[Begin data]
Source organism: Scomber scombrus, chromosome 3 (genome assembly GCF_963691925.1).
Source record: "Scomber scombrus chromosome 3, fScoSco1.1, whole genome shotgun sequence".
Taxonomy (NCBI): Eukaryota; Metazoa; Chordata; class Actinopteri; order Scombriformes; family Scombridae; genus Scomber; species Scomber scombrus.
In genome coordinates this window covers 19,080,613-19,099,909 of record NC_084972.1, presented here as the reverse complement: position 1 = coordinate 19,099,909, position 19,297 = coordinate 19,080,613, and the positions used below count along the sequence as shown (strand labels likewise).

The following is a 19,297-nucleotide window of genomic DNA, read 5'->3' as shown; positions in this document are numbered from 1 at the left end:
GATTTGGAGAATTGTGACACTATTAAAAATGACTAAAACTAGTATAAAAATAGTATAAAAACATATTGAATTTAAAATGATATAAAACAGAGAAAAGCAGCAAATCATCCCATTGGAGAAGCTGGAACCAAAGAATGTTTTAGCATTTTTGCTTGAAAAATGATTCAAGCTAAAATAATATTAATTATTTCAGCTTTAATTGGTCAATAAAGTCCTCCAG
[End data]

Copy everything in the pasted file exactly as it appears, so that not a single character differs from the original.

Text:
Source organism: Scomber scombrus, chromosome 3 (genome assembly GCF_963691925.1).
Source record: "Scomber scombrus chromosome 3, fScoSco1.1, whole genome shotgun sequence".
Taxonomy (NCBI): Eukaryota; Metazoa; Chordata; class Actinopteri; order Scombriformes; family Scombridae; genus Scomber; species Scomber scombrus.
In genome coordinates this window covers 19,080,613-19,099,909 of record NC_084972.1, presented here as the reverse complement: position 1 = coordinate 19,099,909, position 19,297 = coordinate 19,080,613, and the positions used below count along the sequence as shown (strand labels likewise).

The following is a 19,297-nucleotide window of genomic DNA, read 5'->3' as shown; positions in this document are numbered from 1 at the left end:
GATTTGGAGAATTGTGACACTATTAAAAATGACTAAAACTAGTATAAAAATAGTATAAAAACATATTGAATTTAAAATGATATAAAACAGAGAAAAGCAGCAAATCATCCCATTGGAGAAGCTGGAACCAAAGAATGTTTTAGCATTTTTGCTTGAAAAATGATTCAAGCTAAAATAATATTAATTATTTCAGCTTTAATTGGTCAATAAAGTCCTCCAG